4 First Steps When You are Accused of a Crime
When you are accused a crime, whether formally or in a way that you believe charges are coming, it is important to take immediate action to protect yourself. The four steps that follow are a great start to putting yourself in a position to minimize, if not eliminate, your problems.
Don’t say anything to anybody except an attorney.Law enforcement is well aware that the tendency of most people is to hope they can explain their situation away. “If only they knew my side of the story....” This is a trap into which so many people fall. Just like you hear on TV, your statements can be used against you. What’s worse is that your statements can be misquoted, manipulated, or misinterpreted. If that is the case, you will quickly find yourself in a battle of credibility- you vs. a police officer. In court, I will bet on the officer to be believed every time.
What’s more is that ANYBODY you speak to about your situation can become a potential witness against you. A friend, neighbor, or even a family member can be interviewed and/or called to testify against you. Once you start talking about your case to such people, your words are no longer your own and you have lost control.
What can you do about this? STOP TALKING. The only person you should be speaking to is your attorney. You have confidentiality and privilege with a lawyer, but not with others. Let your lawyer control when and how your statements are disclosed. You do not play the game that everybody else in the justice system plays; don’t make the mistake of thinking that you know best. Even the smartest person can dig themself into a deep hole with the best of intentions.
Evaluate your resources.No all crimes are built the same. Some are easily handled, some can have life-altering consequences in ways you cannot predict. But, one thing is certain, there will be expenses incurred in handling your charges. Here is a list of potential financial considerations that could be on the horizon for the accused:
1. Bail. Will I need to post bail in order to remain free and keep my job?
2. Attorney fees. Can I afford a lawyer or should I seek the public defender? If so, which lawyer?
3. Fines and costs. How much will this cost me on the back-end? Fines and costs can often times be thousands of dollars, but are also often times subject to payment plans.
4. Employment. Am I going to lose my job over this? Sometimes even being accused of a crime is enough to cause job loss. While your resources may be one thing now, consider that a loss of income could be on the horizon for some cases.
5. Goals. Different attorneys will charge different fees for different things. Figure out what you are paying for. Is it for a full-blown trial or a plea? Does it include expenses? Is it flat or hourly? You have to anticipate how, when, and where you want the case to end and the costs associated with reaching those goals.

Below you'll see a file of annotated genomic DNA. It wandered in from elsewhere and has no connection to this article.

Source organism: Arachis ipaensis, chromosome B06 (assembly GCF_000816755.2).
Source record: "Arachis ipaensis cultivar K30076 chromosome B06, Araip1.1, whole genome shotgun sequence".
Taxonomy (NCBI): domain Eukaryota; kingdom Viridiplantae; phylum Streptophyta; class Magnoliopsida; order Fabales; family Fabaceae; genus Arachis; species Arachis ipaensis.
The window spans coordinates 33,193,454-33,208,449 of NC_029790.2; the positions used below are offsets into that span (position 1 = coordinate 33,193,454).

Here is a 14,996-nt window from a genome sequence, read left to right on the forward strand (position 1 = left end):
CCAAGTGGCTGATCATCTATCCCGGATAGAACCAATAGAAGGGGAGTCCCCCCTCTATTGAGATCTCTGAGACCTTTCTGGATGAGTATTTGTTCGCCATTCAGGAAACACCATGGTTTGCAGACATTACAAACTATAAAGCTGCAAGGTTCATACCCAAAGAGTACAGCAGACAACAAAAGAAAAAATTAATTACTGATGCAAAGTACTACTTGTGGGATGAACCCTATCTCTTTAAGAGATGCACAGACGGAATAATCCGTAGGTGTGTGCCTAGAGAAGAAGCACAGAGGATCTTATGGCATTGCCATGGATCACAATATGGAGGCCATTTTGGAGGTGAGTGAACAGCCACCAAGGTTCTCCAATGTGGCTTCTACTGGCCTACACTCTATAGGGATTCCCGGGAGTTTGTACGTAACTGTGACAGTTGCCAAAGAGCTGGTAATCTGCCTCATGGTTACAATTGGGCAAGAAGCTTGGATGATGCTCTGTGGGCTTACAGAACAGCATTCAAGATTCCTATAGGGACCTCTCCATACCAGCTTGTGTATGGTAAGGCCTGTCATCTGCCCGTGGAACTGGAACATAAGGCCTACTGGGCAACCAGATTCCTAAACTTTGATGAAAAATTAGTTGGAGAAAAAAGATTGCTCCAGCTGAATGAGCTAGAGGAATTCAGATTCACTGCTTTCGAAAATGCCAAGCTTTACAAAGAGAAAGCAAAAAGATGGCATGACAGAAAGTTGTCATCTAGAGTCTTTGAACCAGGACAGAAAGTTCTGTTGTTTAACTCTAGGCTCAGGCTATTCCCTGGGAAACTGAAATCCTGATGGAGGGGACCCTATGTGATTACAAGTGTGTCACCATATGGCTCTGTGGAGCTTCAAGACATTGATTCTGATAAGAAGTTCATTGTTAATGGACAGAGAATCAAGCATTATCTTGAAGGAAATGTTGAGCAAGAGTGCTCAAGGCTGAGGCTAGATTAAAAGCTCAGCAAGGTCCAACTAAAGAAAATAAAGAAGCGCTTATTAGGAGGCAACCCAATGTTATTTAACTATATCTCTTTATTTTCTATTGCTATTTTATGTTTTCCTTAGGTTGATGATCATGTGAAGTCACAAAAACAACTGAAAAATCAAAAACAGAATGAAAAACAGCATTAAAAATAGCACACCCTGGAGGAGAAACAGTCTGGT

6. Experts. In many cases being contested, an expert is being used against a defendant. Pushing back with your own expert is ideal, but often times expensive. Sometimes the experts can even cost more than the lawyer! Talk to your lawyer on the front-end of the case to determine whether retaining an expert is viable for your situation.
Stay out of trouble.This one may seem obvious, but I can’t emphasize enough how crippling it can be for a defendant to incur additional charges while another set of charges is pending. People are usually charged with crimes during tumultuous or difficult times in their lives. Often times people are spiraling downward. It is important to avoid problematic people and situations. If you have a drug or alcohol issue, it is important to start addressing it immediately because addiction can lead to trouble with the law. Know you conditions of bail release and follow them- it is much easier to fight a case while free than when in jail.
Get a lawyer.To be blunt, you are downright foolish if you do not seek legal counsel. Simply being accused of a crime can have lifelong consequences affecting your freedom, employment, rights, children, and virtually every other facet of your life. There are far too many non-lawyers eager to dish out legal advice. While such people are often well-meaning, they are also typically giving harmful advice. Seek a professional who knows the system and how to get ahead of your problems. I’ve had countless discussions with clients whose problems could have been resolved if only they had come to me earlier. Make the phone calls (many attorneys even do an initial free consult). Make the investment. Get a lawyer as soon as possible.